The number one focus for the entire lumber yard operation is safety. The employer wanted to know that James could focus on his job and be safe while doing it. James is a fast learner and could identify the length and types of wood way before I could! James has a lot of energy and the ability to move quickly. He is also motivated to earn his own paycheck and does not mind overtime at all!
James’ job duties include stacking lumber that comes from the “green chain” by length and type, bundling the lumber when it gets to a certain height, filling out the production slip for the bundle of lumber, and cleaning up especially during downtime.
Since the beginning, James has improved his job performance in many aspects but especially his speed, strength, and stamina. James went from not having a work history to working full time and often overtime. He is always early to work (before 7 a.m.) and usually works a 10 or 12-hour shift.
James is now receiving Follow Along services with The Choice Group to ensure both he and his employer are satisfied and to provide any assistance if ever needed. I check in with James and his employer two times a month by phone and in person to make sure work is going well.
James has his driver’s license and own vehicle so he can spend time with his friends socializing and going to the movies when he isn’t at work. Rebecca Myers Vocational Counselor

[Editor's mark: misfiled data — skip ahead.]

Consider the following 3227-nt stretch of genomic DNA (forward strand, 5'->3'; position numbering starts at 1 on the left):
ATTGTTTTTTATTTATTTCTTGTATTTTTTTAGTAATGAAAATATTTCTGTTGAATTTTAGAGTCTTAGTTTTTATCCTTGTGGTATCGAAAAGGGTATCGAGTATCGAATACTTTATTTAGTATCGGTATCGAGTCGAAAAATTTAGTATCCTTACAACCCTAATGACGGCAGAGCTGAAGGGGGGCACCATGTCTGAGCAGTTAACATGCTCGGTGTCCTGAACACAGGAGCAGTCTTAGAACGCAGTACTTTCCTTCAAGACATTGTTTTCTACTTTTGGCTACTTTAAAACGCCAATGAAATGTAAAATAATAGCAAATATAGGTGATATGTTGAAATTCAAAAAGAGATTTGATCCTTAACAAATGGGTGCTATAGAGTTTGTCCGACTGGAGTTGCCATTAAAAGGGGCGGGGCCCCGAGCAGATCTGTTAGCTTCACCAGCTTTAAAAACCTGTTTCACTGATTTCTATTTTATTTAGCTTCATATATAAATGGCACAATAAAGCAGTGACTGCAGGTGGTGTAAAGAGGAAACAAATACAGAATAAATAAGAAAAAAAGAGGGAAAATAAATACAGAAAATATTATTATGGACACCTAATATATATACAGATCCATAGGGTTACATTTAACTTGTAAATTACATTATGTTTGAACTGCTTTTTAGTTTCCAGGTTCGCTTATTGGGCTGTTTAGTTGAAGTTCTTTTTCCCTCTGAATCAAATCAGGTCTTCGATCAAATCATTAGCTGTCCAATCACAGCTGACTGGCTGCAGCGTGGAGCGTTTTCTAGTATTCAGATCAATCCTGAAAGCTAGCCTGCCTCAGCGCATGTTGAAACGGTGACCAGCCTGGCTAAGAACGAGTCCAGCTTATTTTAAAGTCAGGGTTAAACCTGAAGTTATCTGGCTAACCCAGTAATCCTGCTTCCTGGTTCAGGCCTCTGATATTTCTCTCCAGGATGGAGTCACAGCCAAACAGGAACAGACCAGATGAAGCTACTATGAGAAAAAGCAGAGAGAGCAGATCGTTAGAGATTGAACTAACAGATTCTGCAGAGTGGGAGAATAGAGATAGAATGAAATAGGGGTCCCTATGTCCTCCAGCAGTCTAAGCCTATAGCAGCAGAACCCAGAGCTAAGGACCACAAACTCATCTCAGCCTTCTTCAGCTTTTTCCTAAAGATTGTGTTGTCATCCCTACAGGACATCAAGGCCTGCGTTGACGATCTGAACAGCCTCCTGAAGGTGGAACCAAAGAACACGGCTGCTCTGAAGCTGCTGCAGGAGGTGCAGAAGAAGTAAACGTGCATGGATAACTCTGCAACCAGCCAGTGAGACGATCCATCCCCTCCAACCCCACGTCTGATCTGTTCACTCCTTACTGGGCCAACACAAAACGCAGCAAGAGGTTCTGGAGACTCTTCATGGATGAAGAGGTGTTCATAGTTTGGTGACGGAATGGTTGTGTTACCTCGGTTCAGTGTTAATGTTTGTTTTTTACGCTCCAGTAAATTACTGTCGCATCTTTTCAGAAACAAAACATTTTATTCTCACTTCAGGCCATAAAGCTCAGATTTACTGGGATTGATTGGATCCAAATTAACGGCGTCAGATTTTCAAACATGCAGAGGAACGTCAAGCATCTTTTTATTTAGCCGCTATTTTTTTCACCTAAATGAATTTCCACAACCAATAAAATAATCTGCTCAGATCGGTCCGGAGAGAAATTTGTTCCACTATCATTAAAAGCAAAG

Jason and I have worked together for a little over 4 years now. He was assigned to me under situational assessments and did so well at an Office Assistant assessment he was hired on the spot at Home Sweet Home Care in Smithfield. He has been working there for about 4 years. The owner, Shirley McGee, and staff at Home Sweet Home Care are incredibly supportive of Jason and always look out for him. The owner and staff say they love Jason and that he is a joy to have in their office.
Jason uses a wheelchair and has left side paralysis so he was initially referred for situational assessments to see what his employment strengths and likes were. After learning about Jason’s preferences, we did one prior assessment trying silverware rolling, but due to his hand strength and left side paralysis, it was not a good fit. Next, we tried the Office Assistant assessment at Home Sweet Home Care. He did terrifically and the owner was impressed with Jason and with supported employment and offered him a job on the spot.
Jason assembles informational packets, places stickers on pill packets, stamps and addresses envelopes, and does other tasks as needed. He is personable and friendly and always ready to help the office staff out. Jason says this job has helped him learn how to socialize. He also says the job has given him a purpose and that he feels needed and makes a positive contribution helping others. Jason also says he is a much happier person since he has been employed.
Jason is now receiving Follow Along services and I check in with him and his employer once monthly by phone or in person to make sure he continues to do well. I have never received anything but positive feedback on Jason from the owner and his coworkers.
Jason spends time with his family in his free time and enjoys watching comedy TV shows and movies.